Removing Barriers: Using a PDS Model to Enable Collaborative Community and School Partnerships to Serve At-Risk Students

Removing Barriers: Using a PDS Model to Enable Collaborative Community and School Partnerships to Serve At-Risk Students

S. Michael Putman (University of North Carolina at Charlotte, USA), Jerrell C. Cassady (Ball State University, USA), Lawrence L. Smith (Ball State University, USA) and Monica L. Heller (Ball State University, USA)
DOI: 10.4018/978-1-4666-8632-8.ch059


The purpose of this chapter is to articulate the success of a partnership facilitated by a PDS relationship in serving at-risk students in a collection of schools proximal to a university in the Midwest. The authors begin by describing characteristics of community partnerships, including professional development schools, which both enable and hinder schools and stakeholders when they attempt to build innovative partnerships promoting positive school and community outcomes. They then discuss how they leveraged the resources of the local community, a teacher education program, and the local schools to develop and implement an afterschool academic support program targeting students at-risk for school failure. In addition to explaining the procedural elements that were found to be useful in breaking down traditional barriers to effective partnerships (e.g., space, finance, staff, quality curriculum support), the authors present the results of their study that demonstrate student gains in both math and reading.
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Effective After-School Programming

The literature on after-school programming is reasonably established, with several models of effective programming available. However, the empirical data to support the impact of most after-school programs is mixed, particularly when academic achievement gains are the outcome measure. This likely results from the fact that after-school program evaluation faces all the traditional complexities of examining the efficacy of programs implemented in schools with the added threats to internal and external validity that are inherent to out-of-school program implementations. Among the most common added threats to validity are fluctuations in populations served, loose or shifting program goals, instability in program attendance, insufficient outcome variables, and limited expertise among program staff (Lauer et al., 2004; McComb & Scott-Little, 2003; Redd, Cochran, Hair, & Moore, 2002). As a result, definitive conclusions demonstrating academic gains in after school programs are often lacking.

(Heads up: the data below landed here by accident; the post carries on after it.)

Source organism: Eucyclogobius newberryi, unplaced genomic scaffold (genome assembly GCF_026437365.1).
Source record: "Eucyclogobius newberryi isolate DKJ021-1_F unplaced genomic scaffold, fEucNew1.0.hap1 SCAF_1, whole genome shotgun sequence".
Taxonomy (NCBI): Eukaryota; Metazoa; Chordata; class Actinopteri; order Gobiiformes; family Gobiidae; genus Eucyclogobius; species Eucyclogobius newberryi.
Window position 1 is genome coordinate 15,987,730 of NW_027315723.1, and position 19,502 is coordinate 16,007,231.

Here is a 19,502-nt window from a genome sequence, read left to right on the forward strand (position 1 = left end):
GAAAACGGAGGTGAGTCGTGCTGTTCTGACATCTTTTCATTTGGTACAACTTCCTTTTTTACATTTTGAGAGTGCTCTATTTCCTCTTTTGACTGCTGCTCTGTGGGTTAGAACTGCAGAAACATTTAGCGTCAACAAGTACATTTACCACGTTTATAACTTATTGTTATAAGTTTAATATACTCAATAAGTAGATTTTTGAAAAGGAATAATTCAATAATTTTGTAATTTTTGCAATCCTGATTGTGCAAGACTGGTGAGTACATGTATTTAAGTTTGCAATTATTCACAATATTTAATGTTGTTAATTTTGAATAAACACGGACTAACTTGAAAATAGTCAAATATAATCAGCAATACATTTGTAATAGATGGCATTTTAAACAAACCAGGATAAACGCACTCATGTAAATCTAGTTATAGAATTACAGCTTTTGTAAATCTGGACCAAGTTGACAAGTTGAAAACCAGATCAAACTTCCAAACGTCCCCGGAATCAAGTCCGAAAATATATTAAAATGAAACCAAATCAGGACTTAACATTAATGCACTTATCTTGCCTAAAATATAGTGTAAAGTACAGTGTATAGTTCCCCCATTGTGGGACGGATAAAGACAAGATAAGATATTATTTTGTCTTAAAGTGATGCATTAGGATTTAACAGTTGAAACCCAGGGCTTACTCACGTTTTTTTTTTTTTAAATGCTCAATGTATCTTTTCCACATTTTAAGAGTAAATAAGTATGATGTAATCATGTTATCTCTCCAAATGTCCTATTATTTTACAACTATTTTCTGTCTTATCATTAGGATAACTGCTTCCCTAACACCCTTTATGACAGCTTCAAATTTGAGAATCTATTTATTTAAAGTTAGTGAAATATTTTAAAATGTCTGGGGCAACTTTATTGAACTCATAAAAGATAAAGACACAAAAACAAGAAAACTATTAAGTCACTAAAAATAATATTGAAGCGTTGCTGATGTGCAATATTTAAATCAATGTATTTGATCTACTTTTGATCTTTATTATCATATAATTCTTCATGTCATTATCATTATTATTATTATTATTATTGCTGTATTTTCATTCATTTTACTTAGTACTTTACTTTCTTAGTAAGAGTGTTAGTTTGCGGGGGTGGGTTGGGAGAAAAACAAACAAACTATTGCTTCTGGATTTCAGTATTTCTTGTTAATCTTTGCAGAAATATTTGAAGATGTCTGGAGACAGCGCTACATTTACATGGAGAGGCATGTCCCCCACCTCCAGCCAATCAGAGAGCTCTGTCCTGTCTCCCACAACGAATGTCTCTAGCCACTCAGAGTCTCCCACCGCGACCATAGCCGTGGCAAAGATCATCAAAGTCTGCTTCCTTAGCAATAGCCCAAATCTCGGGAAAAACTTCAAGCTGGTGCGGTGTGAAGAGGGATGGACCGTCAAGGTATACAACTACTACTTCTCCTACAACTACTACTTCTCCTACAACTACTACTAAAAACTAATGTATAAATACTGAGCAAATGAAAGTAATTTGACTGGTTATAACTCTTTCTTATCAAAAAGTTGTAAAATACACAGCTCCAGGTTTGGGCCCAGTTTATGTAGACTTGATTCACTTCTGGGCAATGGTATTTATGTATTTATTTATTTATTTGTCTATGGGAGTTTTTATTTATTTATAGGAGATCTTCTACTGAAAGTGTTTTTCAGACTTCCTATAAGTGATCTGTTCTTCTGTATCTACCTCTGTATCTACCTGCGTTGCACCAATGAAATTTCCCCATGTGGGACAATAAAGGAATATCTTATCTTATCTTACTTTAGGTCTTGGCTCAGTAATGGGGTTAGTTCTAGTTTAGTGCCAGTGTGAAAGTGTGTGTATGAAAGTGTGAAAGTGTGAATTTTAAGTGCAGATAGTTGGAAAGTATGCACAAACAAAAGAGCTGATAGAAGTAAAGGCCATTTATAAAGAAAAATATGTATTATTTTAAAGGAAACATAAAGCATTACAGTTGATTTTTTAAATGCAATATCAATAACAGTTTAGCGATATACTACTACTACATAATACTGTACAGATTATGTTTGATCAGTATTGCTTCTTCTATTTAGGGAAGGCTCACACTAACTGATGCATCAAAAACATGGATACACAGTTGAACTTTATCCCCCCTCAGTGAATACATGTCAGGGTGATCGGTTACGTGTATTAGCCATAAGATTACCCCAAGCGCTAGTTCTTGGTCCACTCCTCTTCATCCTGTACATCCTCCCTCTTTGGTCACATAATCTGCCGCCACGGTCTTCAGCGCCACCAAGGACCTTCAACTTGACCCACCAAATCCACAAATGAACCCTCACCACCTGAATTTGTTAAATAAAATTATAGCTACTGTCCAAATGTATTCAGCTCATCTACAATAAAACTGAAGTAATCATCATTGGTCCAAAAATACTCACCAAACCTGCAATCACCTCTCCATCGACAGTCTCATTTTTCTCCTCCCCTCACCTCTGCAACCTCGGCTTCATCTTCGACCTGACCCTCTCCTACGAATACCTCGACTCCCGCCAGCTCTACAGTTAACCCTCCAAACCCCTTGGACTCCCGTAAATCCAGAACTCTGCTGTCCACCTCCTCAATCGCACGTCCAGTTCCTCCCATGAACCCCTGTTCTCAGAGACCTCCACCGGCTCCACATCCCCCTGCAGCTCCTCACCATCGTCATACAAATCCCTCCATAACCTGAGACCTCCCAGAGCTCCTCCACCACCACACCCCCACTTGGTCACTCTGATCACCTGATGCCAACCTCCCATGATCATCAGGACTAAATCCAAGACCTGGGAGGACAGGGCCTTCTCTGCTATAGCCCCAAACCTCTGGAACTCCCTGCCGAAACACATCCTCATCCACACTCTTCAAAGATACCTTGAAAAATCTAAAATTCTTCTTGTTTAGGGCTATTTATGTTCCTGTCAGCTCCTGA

While the collective findings are mixed, after-school programs have shown predominantly positive results when they meet two basic criteria: (a) clear connections between classroom and after-school learning goals, and (b) trained staff implementing a well-structured program (Redd, et al., 2002). Additional characteristics of success have arisen in recent analyses of programs with at least partial attention to academic gains. The characteristics include:

  • Focusing on students most at-risk for academic or social failure;

  • High expectations and positive social norms expected of participants;

  • Safe environments;

  • Partnering with local community resources and the utilization of volunteers as well as stable, trained personnel; and

  • Frequent assessment (Beckett, Hawken, & Jacknowitz, 2001; Bodilly & Beckett, 2005; Caplan & Calfee, 2006; Huang, Cho, Mostafavi, & Nam, 2010; Pierce, Bolt, & Vandell, 2010).

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